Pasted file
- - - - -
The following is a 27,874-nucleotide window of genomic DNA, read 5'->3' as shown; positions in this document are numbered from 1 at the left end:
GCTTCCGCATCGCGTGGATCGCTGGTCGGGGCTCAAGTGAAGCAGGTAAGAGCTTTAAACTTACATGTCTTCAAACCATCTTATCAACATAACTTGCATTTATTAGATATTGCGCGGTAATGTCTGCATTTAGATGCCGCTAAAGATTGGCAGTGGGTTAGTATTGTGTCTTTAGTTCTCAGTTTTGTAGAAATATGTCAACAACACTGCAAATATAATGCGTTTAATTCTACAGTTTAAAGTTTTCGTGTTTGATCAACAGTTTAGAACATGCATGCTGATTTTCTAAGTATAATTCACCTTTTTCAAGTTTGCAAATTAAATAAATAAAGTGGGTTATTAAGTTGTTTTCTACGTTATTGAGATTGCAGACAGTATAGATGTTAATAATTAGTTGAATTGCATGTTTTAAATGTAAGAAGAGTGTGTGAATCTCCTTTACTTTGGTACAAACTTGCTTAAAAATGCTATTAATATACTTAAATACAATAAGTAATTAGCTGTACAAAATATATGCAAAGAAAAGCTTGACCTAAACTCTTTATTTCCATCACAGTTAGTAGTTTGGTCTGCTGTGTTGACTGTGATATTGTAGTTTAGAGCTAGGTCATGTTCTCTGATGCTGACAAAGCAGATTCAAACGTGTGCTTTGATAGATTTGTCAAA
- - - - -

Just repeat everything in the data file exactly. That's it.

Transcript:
The following is a 27,874-nucleotide window of genomic DNA, read 5'->3' as shown; positions in this document are numbered from 1 at the left end:
GCTTCCGCATCGCGTGGATCGCTGGTCGGGGCTCAAGTGAAGCAGGTAAGAGCTTTAAACTTACATGTCTTCAAACCATCTTATCAACATAACTTGCATTTATTAGATATTGCGCGGTAATGTCTGCATTTAGATGCCGCTAAAGATTGGCAGTGGGTTAGTATTGTGTCTTTAGTTCTCAGTTTTGTAGAAATATGTCAACAACACTGCAAATATAATGCGTTTAATTCTACAGTTTAAAGTTTTCGTGTTTGATCAACAGTTTAGAACATGCATGCTGATTTTCTAAGTATAATTCACCTTTTTCAAGTTTGCAAATTAAATAAATAAAGTGGGTTATTAAGTTGTTTTCTACGTTATTGAGATTGCAGACAGTATAGATGTTAATAATTAGTTGAATTGCATGTTTTAAATGTAAGAAGAGTGTGTGAATCTCCTTTACTTTGGTACAAACTTGCTTAAAAATGCTATTAATATACTTAAATACAATAAGTAATTAGCTGTACAAAATATATGCAAAGAAAAGCTTGACCTAAACTCTTTATTTCCATCACAGTTAGTAGTTTGGTCTGCTGTGTTGACTGTGATATTGTAGTTTAGAGCTAGGTCATGTTCTCTGATGCTGACAAAGCAGATTCAAACGTGTGCTTTGATAGATTTGTCAAA